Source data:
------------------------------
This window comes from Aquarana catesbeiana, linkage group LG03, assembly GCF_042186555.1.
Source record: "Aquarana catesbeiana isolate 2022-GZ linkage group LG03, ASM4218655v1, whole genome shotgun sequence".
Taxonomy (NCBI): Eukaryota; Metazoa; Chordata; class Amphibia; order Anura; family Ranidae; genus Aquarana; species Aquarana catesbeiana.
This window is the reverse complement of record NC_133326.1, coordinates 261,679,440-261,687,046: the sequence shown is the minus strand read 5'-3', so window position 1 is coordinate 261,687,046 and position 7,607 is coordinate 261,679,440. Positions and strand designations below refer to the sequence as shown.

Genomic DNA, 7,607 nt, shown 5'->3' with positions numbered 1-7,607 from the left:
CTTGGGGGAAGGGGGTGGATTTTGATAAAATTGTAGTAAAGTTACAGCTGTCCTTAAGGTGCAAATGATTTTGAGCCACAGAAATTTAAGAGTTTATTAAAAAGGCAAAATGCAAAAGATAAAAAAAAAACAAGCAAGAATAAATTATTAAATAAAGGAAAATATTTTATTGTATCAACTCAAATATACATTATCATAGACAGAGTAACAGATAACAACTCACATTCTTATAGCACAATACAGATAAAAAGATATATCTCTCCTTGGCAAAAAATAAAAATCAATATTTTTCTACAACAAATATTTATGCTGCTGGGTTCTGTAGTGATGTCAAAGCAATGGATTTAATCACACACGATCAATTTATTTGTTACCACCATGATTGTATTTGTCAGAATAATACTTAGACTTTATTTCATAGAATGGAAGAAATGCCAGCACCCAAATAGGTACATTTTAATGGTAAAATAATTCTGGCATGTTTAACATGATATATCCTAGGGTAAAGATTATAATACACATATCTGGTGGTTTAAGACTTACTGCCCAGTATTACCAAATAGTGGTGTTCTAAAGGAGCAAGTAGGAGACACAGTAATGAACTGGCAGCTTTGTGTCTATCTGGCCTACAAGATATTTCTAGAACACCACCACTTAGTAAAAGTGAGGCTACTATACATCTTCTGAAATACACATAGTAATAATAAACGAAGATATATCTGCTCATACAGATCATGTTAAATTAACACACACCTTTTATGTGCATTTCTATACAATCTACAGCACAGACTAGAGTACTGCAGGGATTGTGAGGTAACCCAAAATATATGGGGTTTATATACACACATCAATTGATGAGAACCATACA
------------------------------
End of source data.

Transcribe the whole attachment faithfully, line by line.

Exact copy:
This window comes from Aquarana catesbeiana, linkage group LG03, assembly GCF_042186555.1.
Source record: "Aquarana catesbeiana isolate 2022-GZ linkage group LG03, ASM4218655v1, whole genome shotgun sequence".
Taxonomy (NCBI): Eukaryota; Metazoa; Chordata; class Amphibia; order Anura; family Ranidae; genus Aquarana; species Aquarana catesbeiana.
This window is the reverse complement of record NC_133326.1, coordinates 261,679,440-261,687,046: the sequence shown is the minus strand read 5'-3', so window position 1 is coordinate 261,687,046 and position 7,607 is coordinate 261,679,440. Positions and strand designations below refer to the sequence as shown.

Genomic DNA, 7,607 nt, shown 5'->3' with positions numbered 1-7,607 from the left:
CTTGGGGGAAGGGGGTGGATTTTGATAAAATTGTAGTAAAGTTACAGCTGTCCTTAAGGTGCAAATGATTTTGAGCCACAGAAATTTAAGAGTTTATTAAAAAGGCAAAATGCAAAAGATAAAAAAAAAACAAGCAAGAATAAATTATTAAATAAAGGAAAATATTTTATTGTATCAACTCAAATATACATTATCATAGACAGAGTAACAGATAACAACTCACATTCTTATAGCACAATACAGATAAAAAGATATATCTCTCCTTGGCAAAAAATAAAAATCAATATTTTTCTACAACAAATATTTATGCTGCTGGGTTCTGTAGTGATGTCAAAGCAATGGATTTAATCACACACGATCAATTTATTTGTTACCACCATGATTGTATTTGTCAGAATAATACTTAGACTTTATTTCATAGAATGGAAGAAATGCCAGCACCCAAATAGGTACATTTTAATGGTAAAATAATTCTGGCATGTTTAACATGATATATCCTAGGGTAAAGATTATAATACACATATCTGGTGGTTTAAGACTTACTGCCCAGTATTACCAAATAGTGGTGTTCTAAAGGAGCAAGTAGGAGACACAGTAATGAACTGGCAGCTTTGTGTCTATCTGGCCTACAAGATATTTCTAGAACACCACCACTTAGTAAAAGTGAGGCTACTATACATCTTCTGAAATACACATAGTAATAATAAACGAAGATATATCTGCTCATACAGATCATGTTAAATTAACACACACCTTTTATGTGCATTTCTATACAATCTACAGCACAGACTAGAGTACTGCAGGGATTGTGAGGTAACCCAAAATATATGGGGTTTATATACACACATCAATTGATGAGAACCATACA